Mitt Romney won Illinois. So what?
The decisive victory by Mitt Romney over Rick Santorum in today’s Illinois presidential primary proves everything and nothing — all at the same time.
Everything in the sense that Romney beat Santorum again in a large Midwestern state where a majority of voters don’t think of themselves as evangelicals and prize electability and experience as the most important traits for a Republican candidate to possess. Everything in the sense that Romney’s victory — coupled with some organizational flubs by Santorum — means that the former Massachusetts governor will extend his already near-determinative delegate lead.
And nothing in the sense that even Romney’s staunchest allies don’t expect him to pick up enough momentum to win the Louisiana’s caucuses set for Saturday, meaning that the “Romney can’t win the South” and “Romney can’t win conservatives over” storylines will linger as the calendar turns from March to April.
“Nothing impossible in Louisiana but Santorum [is] not likely to be closed out soon,” acknowledged Charlie Black, a longtime Republican campaign hand who is supporting Romney.
April is perhaps Romney’s best potential month of the race with a series of Midwestern and Northeastern states set to vote; May looks promising for Santorum with the race turning back to the South and Plains.
Add to that calendar/geographic reality the fact that two-thirds of Illinois primary voters said they are comfortable with the race continuing on so that their preferred candidate can win and it seems entirely plausible that what happened in Illinois makes little difference as the race grinds forward.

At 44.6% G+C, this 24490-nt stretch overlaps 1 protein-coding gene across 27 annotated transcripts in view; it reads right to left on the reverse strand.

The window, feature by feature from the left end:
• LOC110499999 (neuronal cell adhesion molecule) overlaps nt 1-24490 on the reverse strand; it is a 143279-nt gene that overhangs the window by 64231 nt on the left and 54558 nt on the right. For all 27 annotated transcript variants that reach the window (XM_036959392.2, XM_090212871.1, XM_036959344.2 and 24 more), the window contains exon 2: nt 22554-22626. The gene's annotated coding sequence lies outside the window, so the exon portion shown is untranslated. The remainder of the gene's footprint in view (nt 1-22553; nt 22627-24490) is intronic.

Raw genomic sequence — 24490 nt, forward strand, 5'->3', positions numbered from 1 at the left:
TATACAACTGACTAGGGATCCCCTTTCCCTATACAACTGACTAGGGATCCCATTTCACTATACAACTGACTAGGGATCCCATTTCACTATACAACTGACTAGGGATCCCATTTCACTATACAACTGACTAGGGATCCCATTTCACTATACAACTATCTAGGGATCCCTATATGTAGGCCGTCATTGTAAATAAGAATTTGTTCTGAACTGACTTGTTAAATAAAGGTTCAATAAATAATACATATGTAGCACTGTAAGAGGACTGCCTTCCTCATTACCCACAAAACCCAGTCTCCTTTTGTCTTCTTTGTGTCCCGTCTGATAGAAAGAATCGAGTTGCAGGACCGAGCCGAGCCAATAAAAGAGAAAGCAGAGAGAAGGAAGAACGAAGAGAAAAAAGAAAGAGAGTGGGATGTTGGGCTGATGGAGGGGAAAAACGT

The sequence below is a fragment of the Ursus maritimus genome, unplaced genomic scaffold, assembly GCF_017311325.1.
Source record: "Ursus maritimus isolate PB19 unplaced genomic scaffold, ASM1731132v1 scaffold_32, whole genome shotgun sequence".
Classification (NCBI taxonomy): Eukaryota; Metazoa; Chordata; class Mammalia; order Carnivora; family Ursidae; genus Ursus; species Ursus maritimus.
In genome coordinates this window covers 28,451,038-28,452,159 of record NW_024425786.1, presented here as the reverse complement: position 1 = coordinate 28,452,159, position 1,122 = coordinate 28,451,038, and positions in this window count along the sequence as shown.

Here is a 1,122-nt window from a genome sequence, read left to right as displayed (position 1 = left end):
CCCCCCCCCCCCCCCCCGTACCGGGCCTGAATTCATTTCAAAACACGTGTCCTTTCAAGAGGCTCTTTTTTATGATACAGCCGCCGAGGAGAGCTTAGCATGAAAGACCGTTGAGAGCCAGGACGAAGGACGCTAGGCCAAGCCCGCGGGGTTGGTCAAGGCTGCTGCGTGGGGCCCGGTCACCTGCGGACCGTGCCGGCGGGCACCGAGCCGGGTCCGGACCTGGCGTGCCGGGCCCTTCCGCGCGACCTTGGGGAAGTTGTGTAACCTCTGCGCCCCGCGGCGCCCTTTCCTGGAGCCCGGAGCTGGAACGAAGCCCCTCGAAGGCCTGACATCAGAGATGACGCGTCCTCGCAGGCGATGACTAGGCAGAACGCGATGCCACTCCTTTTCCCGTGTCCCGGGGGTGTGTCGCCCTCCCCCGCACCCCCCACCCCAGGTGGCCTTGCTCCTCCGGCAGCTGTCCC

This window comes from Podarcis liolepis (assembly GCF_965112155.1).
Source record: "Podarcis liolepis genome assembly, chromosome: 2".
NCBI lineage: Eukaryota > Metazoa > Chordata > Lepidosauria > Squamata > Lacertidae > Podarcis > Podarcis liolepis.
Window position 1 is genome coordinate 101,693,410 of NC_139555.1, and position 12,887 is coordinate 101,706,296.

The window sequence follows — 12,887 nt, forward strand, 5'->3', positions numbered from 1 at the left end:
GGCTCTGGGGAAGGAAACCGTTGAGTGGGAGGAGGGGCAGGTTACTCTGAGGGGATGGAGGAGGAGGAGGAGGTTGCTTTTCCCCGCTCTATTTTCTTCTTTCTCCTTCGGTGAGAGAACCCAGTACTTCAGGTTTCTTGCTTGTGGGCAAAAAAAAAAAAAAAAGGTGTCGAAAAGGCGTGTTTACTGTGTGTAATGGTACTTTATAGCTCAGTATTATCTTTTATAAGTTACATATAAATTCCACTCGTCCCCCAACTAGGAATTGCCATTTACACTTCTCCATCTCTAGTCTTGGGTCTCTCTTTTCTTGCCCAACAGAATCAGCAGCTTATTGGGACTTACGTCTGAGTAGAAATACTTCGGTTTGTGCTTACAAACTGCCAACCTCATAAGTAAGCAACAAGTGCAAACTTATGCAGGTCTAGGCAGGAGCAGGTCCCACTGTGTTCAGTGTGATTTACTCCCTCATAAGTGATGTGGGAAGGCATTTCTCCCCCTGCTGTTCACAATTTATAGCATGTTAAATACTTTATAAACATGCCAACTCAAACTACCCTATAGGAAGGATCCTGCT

Santorum and his surrogates will continue to make the case that the conservative win of the party still isn’t sold on Romney and by nominating him the GOP will be sacrificing their best chance at beating President Obama in the fall.
Romney and his side will argue that Santorum isn’t the true blue conservative he paints himself as and that he is ill equipped to win a fight with President Obama on the only issue most voters care about: the economy.
Overarching all of that spin is the cold, hard math.
There is little question that Santorum can’t overtake Romney in the delegate count and has only the longest of shots to reach the 1,144 delegates, which are needed to clinch the nomination. (Santorum’s take on where the delegate count stands currently is somewhat far fetched.)
And yet, as NBC’s “First Read” noted Tuesday morning, even if Romney won every single delegate available after today, he wouldn’t reach the magic 1,144 number until the May 29 primary. If he won 60 percent of the delegates, Romney wouldn’t get to the threshold number until the Utah primary on June 26.
What all that means is that the only way to “end” the race is for Santorum and Gingrich to bow to that delegate reality or for the establishment to try to, well, make them bow to that reality.
The first scenario — Santorum simply deciding to call it quits — seems very unlikely, particularly given that his decidedly uphill delegate path has been a reality since, at least, Super Tuesday and the former Pennsylvania senator continues to soldier on in the race.
The second scenario is slightly more likely although far from a sure thing. In truth, the major establishment figures of the Republican party have been very wary to wade into the “should this end now” argument for fear, wethinks, of pissing off the conservative/tea party base.
If you are, for example, Florida Sen. Marco Rubio why would you risk the negative blowback that could be directed at you if you step in and say “enough is enough”? You wouldn’t.
And so, the slog continues. Romney remains the all-but-certain winner but without the ability — at least so far — to land the single knockout blow he needs to convincingly end this race. Illinois didn’t change that. But in defense of the Prairie State, it’s hard to see any state playing that role at this point in the process.